## Polynomial invariants in statistical modelling

Alexey Koloydenko.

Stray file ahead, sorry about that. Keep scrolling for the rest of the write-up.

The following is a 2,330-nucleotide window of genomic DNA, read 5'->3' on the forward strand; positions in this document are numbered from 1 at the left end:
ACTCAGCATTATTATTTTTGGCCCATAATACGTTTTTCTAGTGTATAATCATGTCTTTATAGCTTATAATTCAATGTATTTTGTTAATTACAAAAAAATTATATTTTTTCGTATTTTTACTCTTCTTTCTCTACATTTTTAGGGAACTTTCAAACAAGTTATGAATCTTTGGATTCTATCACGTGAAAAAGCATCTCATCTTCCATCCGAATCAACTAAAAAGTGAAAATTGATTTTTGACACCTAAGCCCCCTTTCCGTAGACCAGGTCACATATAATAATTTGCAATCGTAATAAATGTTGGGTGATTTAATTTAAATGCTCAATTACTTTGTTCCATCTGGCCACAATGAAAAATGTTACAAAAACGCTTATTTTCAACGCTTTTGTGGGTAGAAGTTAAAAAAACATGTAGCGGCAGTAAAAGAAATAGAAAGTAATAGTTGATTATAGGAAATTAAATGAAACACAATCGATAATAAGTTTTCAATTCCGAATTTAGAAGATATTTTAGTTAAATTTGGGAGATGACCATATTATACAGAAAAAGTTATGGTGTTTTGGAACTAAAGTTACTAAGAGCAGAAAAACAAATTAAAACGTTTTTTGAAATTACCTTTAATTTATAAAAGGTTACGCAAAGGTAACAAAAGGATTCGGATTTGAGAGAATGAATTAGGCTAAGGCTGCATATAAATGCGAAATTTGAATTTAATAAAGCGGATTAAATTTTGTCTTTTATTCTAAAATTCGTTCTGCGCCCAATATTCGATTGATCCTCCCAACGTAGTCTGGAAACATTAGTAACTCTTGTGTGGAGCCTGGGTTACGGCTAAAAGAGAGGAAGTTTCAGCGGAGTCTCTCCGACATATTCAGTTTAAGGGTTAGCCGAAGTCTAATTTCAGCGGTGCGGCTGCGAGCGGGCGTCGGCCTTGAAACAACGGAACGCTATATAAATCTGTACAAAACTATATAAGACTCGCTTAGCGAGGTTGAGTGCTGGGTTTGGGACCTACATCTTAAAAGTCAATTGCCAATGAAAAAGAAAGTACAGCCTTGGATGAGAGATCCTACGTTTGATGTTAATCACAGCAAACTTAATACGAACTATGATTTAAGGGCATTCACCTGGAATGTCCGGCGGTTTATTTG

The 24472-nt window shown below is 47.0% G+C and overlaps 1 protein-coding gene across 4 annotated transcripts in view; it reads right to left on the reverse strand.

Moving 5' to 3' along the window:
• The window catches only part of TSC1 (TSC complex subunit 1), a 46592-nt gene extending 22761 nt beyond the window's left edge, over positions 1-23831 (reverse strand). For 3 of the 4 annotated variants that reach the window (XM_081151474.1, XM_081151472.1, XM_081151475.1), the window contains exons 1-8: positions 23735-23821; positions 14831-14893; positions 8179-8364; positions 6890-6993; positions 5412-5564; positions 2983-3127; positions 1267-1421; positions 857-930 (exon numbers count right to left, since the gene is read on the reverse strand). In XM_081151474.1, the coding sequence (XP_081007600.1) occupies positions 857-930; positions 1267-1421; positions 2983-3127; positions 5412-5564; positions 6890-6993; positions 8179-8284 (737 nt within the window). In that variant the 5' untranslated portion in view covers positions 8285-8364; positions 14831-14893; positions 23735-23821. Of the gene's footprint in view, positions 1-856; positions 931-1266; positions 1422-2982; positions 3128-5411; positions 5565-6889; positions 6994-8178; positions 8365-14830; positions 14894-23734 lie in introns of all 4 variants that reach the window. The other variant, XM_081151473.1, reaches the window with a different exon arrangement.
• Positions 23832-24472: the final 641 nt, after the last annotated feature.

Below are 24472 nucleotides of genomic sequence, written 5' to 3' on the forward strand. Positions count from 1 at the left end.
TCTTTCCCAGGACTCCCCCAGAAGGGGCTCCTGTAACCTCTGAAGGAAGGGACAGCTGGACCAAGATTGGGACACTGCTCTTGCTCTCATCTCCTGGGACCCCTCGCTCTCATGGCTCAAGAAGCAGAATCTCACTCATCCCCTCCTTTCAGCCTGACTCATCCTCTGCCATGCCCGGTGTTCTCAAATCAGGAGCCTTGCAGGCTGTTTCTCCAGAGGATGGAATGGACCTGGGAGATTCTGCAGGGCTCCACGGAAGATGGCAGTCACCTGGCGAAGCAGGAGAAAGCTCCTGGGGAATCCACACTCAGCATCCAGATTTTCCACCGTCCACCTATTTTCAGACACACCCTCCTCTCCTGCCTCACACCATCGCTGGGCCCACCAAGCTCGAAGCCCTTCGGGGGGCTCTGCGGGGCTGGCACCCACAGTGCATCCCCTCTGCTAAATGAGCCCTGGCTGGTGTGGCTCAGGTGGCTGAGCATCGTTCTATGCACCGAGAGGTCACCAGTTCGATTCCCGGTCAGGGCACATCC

We discuss connections between statistics and analysis on one hand, and polynomial invariants of finite groups, on the other. Our motivation comes from studies of probability distributions of very small subimages (microimages) of digital images of complex scenes (e.g. photographs of landscapes, urban scenes, faces). These distributions appear to respect several symmetries that, when represented analytically, lead to polynomials with appropriate invariance. Let a (microimage) state space $\Omega \subset \mathbb{R}^m$ be fixed by $G$, a finite group of nonsingular linear transformations, and let $\mathcal{P}$ be probability distributions on $\Omega$. We consider $\mathcal{P}^G$, the set of probability distributions that are invariant under the induced action of $G$ on $\mathcal{P}$. Given evidence that $P\in \mathcal{P}$ is (approximately) $G$-invariant, we model $P$ by members of $\mathcal{P}^G$. In the absence of the $G$-invariance (i.e. $G$ consists of the identity transformation only), a distribution is commonly modeled by matching several of its (empirical) moments. Among all distributions that provide the requested match, one chooses $P'$ that maximizes the {\em entropy} $H(P)$. (Equivalently, $P'$ maximizes the likelihood under the exponential models in which the chosen moments provide a sufficient statistics.) Such moment pursuit is theoretically well-grounded when the modeled measure is determinate by its moments, the latter being exactly the subject of the problem of moments''. Since arbitrary moments of $P$ need not be $G$-invariant, we introduce {\em invariant moments} and {\em determinacy by invariant moments} and give appropriate sufficient conditions for the latter. This generalizes the ordinary multidimensional moment problem to invariant measures. We also introduce minimal generating subsets of invariant moments. To make these ideas useful in practice, we propose a sequential procedure with adaptive convergence toward $P$. This procedure can be used with one's favorite model selection principle, and we outline two concrete such settings. For our motivating example of the microimage distributions, we compute a set of generators for the relevant invariance, analyze the orbit space, and discuss relevant computational issues.